Monday, June 17, 2013

I try to keep my blog postings upbeat and funny, but today I had a meltdown of major proportions.

It happened at the Post Office in our town where everything was moving along just as it always does. I stood in line with a couple of packages and waited my turn. As usual, it was a long line since that is the only P.O. in Cleveland, TN. The postal worker at the window on the far left was the next person available to assist me.

I had two packages to mail. One heading to Oregon and the other to Ohio. I asked for tracking numbers for both of them, then tears began to flow. As much as I bit my lip and tried to hold them back...they were relentless and fell down my cheeks.

The postal worker looked at me and asked if I was okay.

No. And then I whispered to her through my tears that I was mailing the last of my late sister’s jewelry. And the realization of that hit me as I stood before her. She reached across the counter and took my hand in hers...shared that she understood my hurt and to not apologize for the tears. She said she understood. She'd lost both of her parents.

I think about her every day and have finally reached the point where thoughts of her bring more smiles than tears. But that wasn’t the case today.

Right after she died, Vangie’s husband asked me to disperse her jewelry. She and I had talked about it many times and I knew who was to get I took care of it. Lots of family and close friends have things to remember my sissie by...and I kept some things that were meaningful to me. So today, I packaged up some earrings for her husband’s cousin and then put the remaining pieces of costume jewelry in an envelope for him.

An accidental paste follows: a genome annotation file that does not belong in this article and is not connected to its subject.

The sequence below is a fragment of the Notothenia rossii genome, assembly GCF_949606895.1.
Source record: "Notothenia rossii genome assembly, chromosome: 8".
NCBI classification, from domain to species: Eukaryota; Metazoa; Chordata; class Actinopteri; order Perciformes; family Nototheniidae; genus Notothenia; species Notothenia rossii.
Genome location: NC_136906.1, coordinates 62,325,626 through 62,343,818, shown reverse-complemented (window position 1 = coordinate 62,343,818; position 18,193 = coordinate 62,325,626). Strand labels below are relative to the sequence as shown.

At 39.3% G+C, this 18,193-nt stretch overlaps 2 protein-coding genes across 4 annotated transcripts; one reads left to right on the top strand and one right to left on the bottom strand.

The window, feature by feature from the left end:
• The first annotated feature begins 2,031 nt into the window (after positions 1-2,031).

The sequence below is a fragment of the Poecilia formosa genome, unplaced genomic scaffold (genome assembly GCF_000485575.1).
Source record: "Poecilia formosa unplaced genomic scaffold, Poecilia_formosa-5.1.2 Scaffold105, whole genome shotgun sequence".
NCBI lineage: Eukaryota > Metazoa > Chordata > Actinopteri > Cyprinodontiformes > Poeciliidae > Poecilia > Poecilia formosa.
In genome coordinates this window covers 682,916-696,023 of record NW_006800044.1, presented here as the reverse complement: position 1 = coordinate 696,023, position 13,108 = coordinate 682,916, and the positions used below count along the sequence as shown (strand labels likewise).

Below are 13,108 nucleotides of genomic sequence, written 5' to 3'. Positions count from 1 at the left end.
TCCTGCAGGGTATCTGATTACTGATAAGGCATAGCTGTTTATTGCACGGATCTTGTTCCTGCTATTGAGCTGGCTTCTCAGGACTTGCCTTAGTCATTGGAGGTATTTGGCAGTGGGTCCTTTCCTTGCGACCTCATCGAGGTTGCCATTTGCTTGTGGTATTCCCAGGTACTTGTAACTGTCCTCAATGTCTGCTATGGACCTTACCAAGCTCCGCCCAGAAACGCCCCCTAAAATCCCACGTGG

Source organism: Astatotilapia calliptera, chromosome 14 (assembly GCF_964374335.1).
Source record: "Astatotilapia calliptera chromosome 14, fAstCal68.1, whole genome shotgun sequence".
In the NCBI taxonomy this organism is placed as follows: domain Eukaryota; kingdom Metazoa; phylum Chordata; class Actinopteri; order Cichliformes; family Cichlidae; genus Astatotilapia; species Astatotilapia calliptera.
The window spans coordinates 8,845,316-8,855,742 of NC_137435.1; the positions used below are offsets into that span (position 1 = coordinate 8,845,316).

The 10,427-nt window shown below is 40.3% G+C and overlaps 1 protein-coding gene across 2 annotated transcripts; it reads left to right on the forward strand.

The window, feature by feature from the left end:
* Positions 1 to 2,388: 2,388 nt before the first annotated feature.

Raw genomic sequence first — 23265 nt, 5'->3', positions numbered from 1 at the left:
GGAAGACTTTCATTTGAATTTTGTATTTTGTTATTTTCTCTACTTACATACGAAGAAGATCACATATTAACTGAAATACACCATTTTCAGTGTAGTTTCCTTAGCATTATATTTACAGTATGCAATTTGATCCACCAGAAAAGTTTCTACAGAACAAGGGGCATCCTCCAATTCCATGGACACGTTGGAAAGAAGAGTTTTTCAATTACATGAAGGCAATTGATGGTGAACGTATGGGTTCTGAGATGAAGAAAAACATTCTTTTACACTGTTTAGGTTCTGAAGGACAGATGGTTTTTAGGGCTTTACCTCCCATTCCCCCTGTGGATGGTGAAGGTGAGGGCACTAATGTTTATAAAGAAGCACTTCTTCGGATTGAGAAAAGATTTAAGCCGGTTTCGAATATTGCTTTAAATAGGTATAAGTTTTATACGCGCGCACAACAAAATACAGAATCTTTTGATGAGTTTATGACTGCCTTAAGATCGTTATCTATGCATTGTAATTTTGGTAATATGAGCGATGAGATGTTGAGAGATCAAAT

And here I was...crying to a postal worker holding my hand. We didn’t know each other. I’ve seen her a few times, but don’t know her name. I can tell you this, though...I’ll never forget her face. And if I run into her in a grocery aisle somewhere, I’ll tell her what she did for me today. She comforted me. It didn’t take long, for which I’m sure the other customers were glad about. She just took my hand, made a remark, gave it an extra squeeze and I was on my way.

Thankfully, I didn’t run into anyone on my way out the door. I unlocked my car, dropped in the seat and cried like a baby.

It all seemed so final. She really is gone.

And I still have the best of her in my heart.

I always end my blogs with this reminder, and today’s is no different...
“If you have a pulse, then you have a purpose. Make your life count!” The woman at the post office window probably has no idea, but she did that today.

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